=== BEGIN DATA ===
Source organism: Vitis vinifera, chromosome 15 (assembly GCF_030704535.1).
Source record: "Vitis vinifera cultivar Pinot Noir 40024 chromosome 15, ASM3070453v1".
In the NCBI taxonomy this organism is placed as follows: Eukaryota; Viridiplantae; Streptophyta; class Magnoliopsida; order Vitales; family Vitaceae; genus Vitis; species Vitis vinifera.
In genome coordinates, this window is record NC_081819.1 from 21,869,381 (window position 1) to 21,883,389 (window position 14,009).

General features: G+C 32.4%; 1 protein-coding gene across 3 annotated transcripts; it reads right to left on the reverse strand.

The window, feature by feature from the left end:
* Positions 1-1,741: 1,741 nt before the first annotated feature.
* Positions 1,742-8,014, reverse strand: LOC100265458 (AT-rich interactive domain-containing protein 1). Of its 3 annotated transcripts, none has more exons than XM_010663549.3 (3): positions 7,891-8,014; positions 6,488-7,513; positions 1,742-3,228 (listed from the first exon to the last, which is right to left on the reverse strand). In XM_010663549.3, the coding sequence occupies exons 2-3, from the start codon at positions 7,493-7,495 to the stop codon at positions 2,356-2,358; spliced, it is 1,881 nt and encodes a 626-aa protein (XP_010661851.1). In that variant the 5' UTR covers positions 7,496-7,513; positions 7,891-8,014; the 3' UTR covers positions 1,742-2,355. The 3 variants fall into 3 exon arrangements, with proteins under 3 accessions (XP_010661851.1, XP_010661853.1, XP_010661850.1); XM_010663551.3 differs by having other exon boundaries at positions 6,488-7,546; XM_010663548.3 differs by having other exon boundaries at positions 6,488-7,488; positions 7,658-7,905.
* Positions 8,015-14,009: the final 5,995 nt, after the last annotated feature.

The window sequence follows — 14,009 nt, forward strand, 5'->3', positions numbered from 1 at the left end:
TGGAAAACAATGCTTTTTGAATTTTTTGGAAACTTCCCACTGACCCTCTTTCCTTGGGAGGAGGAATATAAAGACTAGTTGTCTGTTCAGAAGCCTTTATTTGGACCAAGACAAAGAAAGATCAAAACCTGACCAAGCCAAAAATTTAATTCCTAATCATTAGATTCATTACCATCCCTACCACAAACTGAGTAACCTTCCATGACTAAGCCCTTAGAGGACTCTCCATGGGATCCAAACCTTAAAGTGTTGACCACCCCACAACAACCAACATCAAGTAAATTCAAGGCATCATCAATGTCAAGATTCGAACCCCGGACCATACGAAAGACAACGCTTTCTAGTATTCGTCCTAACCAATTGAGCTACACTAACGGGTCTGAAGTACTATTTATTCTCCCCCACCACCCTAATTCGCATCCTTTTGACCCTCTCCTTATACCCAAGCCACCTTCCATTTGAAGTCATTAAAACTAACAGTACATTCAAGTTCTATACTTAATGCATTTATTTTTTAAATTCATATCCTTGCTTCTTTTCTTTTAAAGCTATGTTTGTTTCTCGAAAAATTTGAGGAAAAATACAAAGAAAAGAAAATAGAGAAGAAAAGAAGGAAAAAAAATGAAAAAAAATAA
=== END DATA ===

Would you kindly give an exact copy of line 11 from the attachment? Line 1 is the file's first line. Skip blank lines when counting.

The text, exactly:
TGGAAAACAATGCTTTTTGAATTTTTTGGAAACTTCCCACTGACCCTCTTTCCTTGGGAGGAGGAATATAAAGACTAGTTGTCTGTTCAGAAGCCTTTATTTGGACCAAGACAAAGAAAGATCAAAACCTGACCAAGCCAAAAATTTAATTCCTAATCATTAGATTCATTACCATCCCTACCACAAACTGAGTAACCTTCCATGACTAAGCCCTTAGAGGACTCTCCATGGGATCCAAACCTTAAAGTGTTGACCACCCCACAACAACCAACATCAAGTAAATTCAAGGCATCATCAATGTCAAGATTCGAACCCCGGACCATACGAAAGACAACGCTTTCTAGTATTCGTCCTAACCAATTGAGCTACACTAACGGGTCTGAAGTACTATTTATTCTCCCCCACCACCCTAATTCGCATCCTTTTGACCCTCTCCTTATACCCAAGCCACCTTCCATTTGAAGTCATTAAAACTAACAGTACATTCAAGTTCTATACTTAATGCATTTATTTTTTAAATTCATATCCTTGCTTCTTTTCTTTTAAAGCTATGTTTGTTTCTCGAAAAATTTGAGGAAAAATACAAAGAAAAGAAAATAGAGAAGAAAAGAAGGAAAAAAAATGAAAAAAAATAA